Professor of Haematology
Description of research
Ribosomes are the universally conserved macromolecular machines that decode the mRNA to make proteins. However, it remains unclear how these large ribonucleoprotein particles are assembled. Defects in the ribosome assembly process cause the ‘ribosomopathies’, a fascinating new group of human developmental disorders that perturb haematopoietic stem cell function and promote progression to bone marrow failure, myelodysplastic syndrome and acute leukaemia. Our research on the mechanisms of ribosome assembly centres around the ribosomopathies with Shwachman-Diamond syndrome currently a key focus for us.
The key questions that underpin our current research are: what are the mechanisms of eukaryotic ribosome assembly; how is this process regulated and monitored; what are the cellular consequences of defective ribosome biogenesis; how do defects in this process cause human disease? My laboratory uses a highly interdisciplinary approach that combines genetics, biochemistry and high-resolution structural studies, with a particular focus on single-particle cryo-electron microscopy.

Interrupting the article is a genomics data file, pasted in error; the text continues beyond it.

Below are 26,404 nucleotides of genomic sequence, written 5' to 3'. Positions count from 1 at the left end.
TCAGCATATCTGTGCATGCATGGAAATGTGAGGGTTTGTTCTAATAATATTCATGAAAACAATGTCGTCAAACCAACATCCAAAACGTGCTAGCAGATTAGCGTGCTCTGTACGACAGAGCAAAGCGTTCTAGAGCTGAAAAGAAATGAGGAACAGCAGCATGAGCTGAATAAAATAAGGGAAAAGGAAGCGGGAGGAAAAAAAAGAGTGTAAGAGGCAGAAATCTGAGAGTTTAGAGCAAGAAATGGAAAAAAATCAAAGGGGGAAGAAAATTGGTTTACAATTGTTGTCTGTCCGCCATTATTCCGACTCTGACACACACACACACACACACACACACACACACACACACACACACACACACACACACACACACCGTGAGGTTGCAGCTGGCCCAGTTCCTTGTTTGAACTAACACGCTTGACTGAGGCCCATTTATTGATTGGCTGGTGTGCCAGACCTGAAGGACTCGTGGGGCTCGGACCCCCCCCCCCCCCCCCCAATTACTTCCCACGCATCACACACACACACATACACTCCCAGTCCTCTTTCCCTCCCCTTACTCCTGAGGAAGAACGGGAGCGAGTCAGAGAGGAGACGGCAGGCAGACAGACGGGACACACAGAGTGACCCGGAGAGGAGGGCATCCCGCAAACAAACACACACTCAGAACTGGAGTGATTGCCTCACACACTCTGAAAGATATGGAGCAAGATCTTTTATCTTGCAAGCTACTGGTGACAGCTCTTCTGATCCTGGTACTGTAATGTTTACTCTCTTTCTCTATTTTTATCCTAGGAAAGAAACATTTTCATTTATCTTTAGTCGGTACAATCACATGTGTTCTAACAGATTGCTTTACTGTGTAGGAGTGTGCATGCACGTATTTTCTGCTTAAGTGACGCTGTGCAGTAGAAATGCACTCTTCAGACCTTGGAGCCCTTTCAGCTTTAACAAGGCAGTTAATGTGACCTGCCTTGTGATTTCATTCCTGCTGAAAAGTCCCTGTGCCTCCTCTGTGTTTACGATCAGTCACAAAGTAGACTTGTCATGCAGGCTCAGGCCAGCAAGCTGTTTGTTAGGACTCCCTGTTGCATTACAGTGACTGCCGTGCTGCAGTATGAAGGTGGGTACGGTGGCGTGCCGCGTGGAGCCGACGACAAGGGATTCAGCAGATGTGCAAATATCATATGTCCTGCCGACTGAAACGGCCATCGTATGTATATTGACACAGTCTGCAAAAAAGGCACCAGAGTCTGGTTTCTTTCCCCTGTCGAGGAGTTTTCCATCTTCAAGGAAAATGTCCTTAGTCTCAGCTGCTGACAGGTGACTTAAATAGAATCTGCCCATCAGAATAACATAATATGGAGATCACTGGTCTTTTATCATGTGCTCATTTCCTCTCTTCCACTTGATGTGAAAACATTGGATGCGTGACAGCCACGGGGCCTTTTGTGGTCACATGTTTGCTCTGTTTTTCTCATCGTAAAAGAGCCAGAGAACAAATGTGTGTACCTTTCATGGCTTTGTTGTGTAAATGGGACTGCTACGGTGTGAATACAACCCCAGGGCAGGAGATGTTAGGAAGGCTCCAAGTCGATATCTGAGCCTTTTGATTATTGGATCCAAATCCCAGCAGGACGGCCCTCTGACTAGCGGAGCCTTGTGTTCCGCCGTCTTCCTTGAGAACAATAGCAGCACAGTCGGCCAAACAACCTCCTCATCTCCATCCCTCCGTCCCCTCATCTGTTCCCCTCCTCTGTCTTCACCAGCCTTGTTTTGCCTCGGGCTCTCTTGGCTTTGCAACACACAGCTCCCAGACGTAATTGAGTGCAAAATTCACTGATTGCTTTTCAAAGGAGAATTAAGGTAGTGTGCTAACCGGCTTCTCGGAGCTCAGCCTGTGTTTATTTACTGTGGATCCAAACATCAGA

Keywords: Ribosome biogenesis, Stem cells, Genetics, Structural biology, RNA processing
Clinical conditions: Myelodysplastic syndromes, Leukaemia, Inherited bone marrow failure syndromes, Shwachman-Diamond syndrome, Poikiloderma with neutropenia
Methodologies: Model organisms (Drosophila, yeast, Dictyostelium), mammalian genetics, confocal microscopy, X-ray crystallography, NMR spectroscopy, Cryo-EM, protein expression and purification, molecular biology, biochemistry